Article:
mon 15/07/2024

London Symphony Orchestra, Hasan, LSO St Luke's review - dances great and small | reviews, news & interviews

London Symphony Orchestra, Hasan, LSO St Luke's review - dances great and small

London Symphony Orchestra, Hasan, LSO St Luke's review - dances great and small

Miniature Strauss followed by a big orchestra for works by Hannah Kendall and Bartók

LSO players preparing for Bartók

Big orchestras to serve the late romantic masterpieces and contemporary blockbusters still aren’t the order of the Covid-era day, even in streamed events, at least not in the UK.

The London Symphony Orchestra is so far unique in bigging up the strings as well as bringing on the full brass and percussion thanks to the unique nature of what was previously its rehearsal space and venue for chamber concerts, LSO St Luke’s.

Both for Bartók’s Bluebeard’s Castle the other month under chief conductor Rattle – due to be streamed, but not for free – and for his Dance Suite alongside Hannah Kendall’s The Spark Catchers, most of the orchestra could be distanced across the entire floor space with the brass lined up along the balconies either side. For those few of us lucky enough to be admitted and seated centrally upstairs, the antiphony was thrilling. You can now watch the entire thing on YouTube (link below).Kerem HasanPerformance-wise, this curious programme is a mixed bag. Young British conductor Kerem Hasan (pictured above by Marcco Borggreve) doesn’t yet have the personality or the lightness of touch with smaller forces for one of the most delicious gems in the entire orchestral repertoire, Richard Strauss’s Suite drawn from his music for Le bourgeois gentilhomme (originally the Molière adapted by his house poet Hugo von Hofmannsthal, thrice mined with or without the opera within, Ariadne auf Naxos).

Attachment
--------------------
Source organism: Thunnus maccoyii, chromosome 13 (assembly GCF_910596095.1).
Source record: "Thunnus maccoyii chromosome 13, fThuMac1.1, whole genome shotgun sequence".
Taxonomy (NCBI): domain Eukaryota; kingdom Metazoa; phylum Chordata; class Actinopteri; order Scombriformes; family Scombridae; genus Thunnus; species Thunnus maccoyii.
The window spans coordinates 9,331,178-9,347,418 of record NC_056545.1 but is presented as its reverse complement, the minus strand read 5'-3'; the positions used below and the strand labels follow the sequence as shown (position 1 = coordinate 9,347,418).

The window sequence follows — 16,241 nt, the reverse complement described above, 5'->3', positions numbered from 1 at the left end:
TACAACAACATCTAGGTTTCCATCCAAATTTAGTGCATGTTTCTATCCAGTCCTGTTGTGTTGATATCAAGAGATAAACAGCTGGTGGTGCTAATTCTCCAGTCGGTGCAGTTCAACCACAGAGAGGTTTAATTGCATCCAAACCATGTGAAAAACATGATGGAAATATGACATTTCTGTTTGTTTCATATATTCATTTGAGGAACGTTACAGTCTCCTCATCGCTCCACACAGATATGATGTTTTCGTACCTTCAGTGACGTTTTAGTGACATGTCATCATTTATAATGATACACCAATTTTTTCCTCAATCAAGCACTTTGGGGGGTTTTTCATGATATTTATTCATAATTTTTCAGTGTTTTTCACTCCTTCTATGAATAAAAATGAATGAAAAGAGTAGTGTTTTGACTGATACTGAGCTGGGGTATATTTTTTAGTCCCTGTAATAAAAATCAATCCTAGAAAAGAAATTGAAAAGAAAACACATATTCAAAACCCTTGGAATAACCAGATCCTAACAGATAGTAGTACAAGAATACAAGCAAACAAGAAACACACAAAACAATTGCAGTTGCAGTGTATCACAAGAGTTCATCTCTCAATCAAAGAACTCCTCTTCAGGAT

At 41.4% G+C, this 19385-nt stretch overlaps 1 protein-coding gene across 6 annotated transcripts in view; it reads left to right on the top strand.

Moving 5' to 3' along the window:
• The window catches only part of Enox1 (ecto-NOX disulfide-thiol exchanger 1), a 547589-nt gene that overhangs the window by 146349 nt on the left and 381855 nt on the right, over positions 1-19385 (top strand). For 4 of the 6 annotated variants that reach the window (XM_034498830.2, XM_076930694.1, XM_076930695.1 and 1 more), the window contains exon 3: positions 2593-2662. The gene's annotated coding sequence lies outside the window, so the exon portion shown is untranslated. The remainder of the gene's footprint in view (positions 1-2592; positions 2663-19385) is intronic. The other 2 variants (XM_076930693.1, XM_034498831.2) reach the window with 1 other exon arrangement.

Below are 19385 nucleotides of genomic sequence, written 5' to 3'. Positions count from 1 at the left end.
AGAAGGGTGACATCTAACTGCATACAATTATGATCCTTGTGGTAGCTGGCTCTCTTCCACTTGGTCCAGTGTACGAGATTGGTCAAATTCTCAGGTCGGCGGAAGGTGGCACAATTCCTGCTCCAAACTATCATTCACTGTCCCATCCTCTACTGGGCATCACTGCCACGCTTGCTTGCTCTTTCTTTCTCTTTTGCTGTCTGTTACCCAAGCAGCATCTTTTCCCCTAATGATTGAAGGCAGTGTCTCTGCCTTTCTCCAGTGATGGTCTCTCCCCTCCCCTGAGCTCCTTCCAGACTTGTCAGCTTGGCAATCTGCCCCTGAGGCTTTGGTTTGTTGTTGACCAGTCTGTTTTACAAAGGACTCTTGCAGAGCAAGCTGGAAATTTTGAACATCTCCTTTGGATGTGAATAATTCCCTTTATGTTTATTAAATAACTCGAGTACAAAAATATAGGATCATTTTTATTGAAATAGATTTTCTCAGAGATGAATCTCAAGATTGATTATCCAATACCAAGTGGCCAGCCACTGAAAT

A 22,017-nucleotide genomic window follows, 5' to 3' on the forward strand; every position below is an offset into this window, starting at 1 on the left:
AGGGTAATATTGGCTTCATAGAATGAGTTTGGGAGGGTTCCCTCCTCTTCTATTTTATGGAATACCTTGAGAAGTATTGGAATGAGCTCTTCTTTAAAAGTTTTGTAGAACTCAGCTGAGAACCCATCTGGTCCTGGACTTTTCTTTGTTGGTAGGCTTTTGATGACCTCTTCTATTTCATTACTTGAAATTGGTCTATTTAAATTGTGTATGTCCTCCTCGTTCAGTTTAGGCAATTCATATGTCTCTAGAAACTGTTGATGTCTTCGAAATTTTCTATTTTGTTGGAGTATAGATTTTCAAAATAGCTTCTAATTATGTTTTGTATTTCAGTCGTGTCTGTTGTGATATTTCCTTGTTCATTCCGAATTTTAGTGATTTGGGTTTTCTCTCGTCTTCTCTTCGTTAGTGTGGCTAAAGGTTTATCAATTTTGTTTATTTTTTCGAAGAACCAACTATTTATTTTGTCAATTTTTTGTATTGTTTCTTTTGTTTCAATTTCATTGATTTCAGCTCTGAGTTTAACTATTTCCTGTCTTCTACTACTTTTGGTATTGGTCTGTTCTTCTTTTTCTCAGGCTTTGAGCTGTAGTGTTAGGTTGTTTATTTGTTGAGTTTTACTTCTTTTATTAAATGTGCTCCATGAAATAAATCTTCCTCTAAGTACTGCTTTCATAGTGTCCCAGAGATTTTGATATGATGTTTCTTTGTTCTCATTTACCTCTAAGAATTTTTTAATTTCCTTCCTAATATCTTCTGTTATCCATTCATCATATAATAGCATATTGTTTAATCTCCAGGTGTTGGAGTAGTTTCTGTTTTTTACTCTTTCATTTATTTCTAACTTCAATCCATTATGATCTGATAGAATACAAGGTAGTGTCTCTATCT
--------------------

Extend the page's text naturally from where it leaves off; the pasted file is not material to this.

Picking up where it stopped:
Here it’s the chain of brilliant solos which allows LSO principals to shine: leader Roman Simović in the polonaise for the tailors visiting Monsieur Jourdain, full of elan and technical difficulties surmounted, pianist Elizabeth Burley parrying virtuosically in the Fencing Master’s routine, cellist Rebecca Gilliver as another Don Quixote eating his sheep in the form of a leg of mutton served up at a quotation-stocked banquet and a whole host of consummate bit-part players. Hannah KendallKendall, born in Wembley of parents from Guyana, is certainly in the spotlight this year. This is the third time over the past few months I’ve caught a performance of The Spark Catchers, inspired by Lemn Sissay’s poem about the women working in the match factory formerly on what is now the Olympic Park. The composer introduces the work eloquently while major rearrangements take place in the hall (pictured above). The dartings around the instruments do catch fire, and the piece is well orchestrated, but the middle section sounds generic and the sparks of interest tend to evaporate rather quickly.

Certainly the memory of the piece is instantly extinguished by the vibrant contrasts of Bartók’s Dance Suite, with its iridescent colours stretching to two grand pianos (one used by the celesta player for a very brief stretch of the score). Hasan seems more fluent in his command here, the quick changes from lurching rhythms and wildness to the suddenly wistful refrains deftly done, and yes, the brass, lurid trombone glissandi and all, have a ball.

Watch the concert on YouTube

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